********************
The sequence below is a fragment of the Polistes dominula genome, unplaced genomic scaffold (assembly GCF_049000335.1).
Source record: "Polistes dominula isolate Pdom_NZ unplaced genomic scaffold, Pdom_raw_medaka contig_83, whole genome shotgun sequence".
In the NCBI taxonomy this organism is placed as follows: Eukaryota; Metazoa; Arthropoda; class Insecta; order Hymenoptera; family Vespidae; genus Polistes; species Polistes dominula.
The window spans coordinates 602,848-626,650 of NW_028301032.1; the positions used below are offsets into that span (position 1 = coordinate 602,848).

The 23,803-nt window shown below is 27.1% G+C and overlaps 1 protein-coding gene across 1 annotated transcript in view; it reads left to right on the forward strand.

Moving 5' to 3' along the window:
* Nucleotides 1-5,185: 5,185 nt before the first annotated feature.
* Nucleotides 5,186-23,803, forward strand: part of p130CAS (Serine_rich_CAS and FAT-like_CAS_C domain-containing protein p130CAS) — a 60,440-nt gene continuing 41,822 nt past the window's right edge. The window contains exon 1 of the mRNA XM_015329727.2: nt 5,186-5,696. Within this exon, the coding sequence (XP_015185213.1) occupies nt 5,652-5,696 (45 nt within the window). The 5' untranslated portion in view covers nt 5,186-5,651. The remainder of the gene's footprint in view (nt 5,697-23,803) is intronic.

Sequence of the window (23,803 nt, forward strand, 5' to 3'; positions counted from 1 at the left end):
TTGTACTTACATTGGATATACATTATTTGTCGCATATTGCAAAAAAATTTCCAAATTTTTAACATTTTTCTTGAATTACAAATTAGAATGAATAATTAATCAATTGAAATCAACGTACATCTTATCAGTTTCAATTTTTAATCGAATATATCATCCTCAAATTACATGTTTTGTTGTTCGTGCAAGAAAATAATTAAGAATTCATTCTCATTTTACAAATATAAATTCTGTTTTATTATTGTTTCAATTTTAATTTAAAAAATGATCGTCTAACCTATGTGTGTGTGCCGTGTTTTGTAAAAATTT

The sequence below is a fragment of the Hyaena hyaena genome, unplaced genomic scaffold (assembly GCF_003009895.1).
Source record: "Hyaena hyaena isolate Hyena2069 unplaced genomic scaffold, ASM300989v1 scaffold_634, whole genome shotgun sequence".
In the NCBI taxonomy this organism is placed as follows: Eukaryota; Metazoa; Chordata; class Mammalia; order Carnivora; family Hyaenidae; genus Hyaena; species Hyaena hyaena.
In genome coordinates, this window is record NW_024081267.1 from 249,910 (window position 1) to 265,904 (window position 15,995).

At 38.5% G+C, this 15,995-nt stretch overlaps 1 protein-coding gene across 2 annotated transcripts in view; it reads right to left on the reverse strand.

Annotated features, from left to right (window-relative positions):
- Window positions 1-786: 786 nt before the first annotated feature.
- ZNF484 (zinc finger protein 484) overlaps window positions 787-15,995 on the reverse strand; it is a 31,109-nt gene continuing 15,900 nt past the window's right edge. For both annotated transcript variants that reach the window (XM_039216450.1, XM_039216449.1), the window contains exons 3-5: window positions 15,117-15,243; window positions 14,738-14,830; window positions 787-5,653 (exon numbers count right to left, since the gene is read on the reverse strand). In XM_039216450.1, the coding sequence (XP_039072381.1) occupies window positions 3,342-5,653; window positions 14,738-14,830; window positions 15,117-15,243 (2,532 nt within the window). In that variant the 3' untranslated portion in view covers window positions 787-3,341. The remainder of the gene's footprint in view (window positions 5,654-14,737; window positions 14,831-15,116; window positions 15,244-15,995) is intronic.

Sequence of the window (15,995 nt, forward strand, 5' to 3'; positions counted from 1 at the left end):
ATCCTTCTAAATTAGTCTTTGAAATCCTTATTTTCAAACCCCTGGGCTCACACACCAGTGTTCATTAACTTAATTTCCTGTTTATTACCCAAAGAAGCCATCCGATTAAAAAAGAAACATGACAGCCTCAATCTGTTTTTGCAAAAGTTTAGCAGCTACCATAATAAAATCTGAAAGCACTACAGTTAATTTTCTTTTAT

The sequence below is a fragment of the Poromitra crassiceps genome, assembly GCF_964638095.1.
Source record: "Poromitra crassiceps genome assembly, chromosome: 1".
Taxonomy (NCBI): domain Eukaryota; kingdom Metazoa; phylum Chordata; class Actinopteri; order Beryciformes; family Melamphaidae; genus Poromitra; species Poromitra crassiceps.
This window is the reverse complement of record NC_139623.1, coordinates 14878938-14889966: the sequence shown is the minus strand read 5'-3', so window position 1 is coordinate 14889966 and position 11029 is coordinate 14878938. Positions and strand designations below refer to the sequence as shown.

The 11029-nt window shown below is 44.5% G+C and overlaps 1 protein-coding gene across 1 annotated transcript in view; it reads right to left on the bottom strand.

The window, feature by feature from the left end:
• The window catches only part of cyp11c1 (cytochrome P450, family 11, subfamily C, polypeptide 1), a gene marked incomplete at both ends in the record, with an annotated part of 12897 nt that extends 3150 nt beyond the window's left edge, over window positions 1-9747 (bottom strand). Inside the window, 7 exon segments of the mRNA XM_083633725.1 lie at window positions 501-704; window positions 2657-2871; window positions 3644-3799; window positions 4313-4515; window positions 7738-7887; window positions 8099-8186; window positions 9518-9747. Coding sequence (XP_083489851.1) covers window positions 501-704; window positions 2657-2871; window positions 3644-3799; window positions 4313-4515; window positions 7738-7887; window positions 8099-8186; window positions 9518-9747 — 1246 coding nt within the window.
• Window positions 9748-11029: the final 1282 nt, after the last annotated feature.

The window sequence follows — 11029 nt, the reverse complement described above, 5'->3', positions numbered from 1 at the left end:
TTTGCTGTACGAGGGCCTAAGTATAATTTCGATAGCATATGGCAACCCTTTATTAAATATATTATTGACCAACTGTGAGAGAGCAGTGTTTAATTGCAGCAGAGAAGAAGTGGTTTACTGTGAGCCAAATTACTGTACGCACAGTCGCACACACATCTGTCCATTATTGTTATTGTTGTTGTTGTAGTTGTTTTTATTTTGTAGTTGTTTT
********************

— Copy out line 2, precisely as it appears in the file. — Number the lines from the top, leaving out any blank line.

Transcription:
Source record: "Polistes dominula isolate Pdom_NZ unplaced genomic scaffold, Pdom_raw_medaka contig_83, whole genome shotgun sequence".